Boston Offering Its Employees 12 Weeks Of Paid Abortion Leave, Including Men

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If you’re employed by the City of Boston and you have an abortion or your child is aborted, you can now get up to 12 weeks of paid leave from your job.

That’s thanks to an amended version of the city’s paid leave ordinance that passed unanimously through a voice vote during a meeting of the Boston City Council on September 15, 2021. Boston’s acting mayor Kim Janey signed the ordinance on September 17 and it went into effect immediately, according to a spokesman for the mayor.

The city’s paid parental leave policy now includes 12 weeks of paid leave for both men and women for pregnancy loss, including all abortions for any reason.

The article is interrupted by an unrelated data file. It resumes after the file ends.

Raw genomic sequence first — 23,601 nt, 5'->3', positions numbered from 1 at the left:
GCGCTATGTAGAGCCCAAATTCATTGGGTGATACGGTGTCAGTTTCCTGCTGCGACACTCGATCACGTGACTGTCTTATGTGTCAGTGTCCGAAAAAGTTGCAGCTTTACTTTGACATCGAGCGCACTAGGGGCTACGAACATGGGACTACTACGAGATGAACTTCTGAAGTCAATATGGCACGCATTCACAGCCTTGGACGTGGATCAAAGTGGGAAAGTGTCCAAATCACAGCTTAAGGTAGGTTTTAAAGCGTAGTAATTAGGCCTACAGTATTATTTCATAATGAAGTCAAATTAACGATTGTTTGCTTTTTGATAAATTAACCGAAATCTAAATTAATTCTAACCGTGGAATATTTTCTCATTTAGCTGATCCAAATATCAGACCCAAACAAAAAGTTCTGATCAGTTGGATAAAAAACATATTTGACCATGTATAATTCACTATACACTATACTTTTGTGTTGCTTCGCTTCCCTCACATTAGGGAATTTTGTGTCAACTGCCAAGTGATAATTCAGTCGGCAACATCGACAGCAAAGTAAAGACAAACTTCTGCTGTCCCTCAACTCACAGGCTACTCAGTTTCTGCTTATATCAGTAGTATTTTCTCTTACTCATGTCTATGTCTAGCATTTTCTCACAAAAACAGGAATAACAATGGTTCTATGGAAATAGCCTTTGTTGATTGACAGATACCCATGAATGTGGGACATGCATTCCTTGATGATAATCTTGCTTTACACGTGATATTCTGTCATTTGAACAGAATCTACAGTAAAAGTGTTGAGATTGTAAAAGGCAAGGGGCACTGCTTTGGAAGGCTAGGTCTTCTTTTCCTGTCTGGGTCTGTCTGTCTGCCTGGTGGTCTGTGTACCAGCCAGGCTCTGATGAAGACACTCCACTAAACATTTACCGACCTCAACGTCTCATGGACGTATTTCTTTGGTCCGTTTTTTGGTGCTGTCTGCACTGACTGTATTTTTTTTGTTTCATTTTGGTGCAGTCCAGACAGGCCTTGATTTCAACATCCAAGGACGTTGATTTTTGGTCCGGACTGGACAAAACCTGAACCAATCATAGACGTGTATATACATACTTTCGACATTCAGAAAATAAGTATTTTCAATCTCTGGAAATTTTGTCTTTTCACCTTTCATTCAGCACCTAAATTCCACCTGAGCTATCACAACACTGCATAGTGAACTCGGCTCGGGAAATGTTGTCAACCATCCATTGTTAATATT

The city council’s vote does not appear to have been reported by any news outlet until now.

The sponsors were city councilor Lydia Edwards, at-large city councilor Annissa Essaibi George (a recent candidate for mayor), and current mayor-elect Michelle Wu (an at-large city councilor at the time and currently).

Edwards spoke in favor of the new version of the ordinance during the city council meeting before it passed on September 15.

“It is a suggestion of compassion, it is a suggestion of acknowledging that many people on this path have encountered difficulties, and it’s an acknowledgement in modernizing our parental leave laws,” Edwards said.

While she didn’t go into depth during the September 15 meeting about the abortion aspect of the ordinance, she addressed abortion during a city council subcommittee meeting July 13.

A complete transcript of what Edwards said on that point during the July 13 meeting of the city council’s Committee on Operations is below. (It’s at 38:18 of the YouTube video of the meeting.)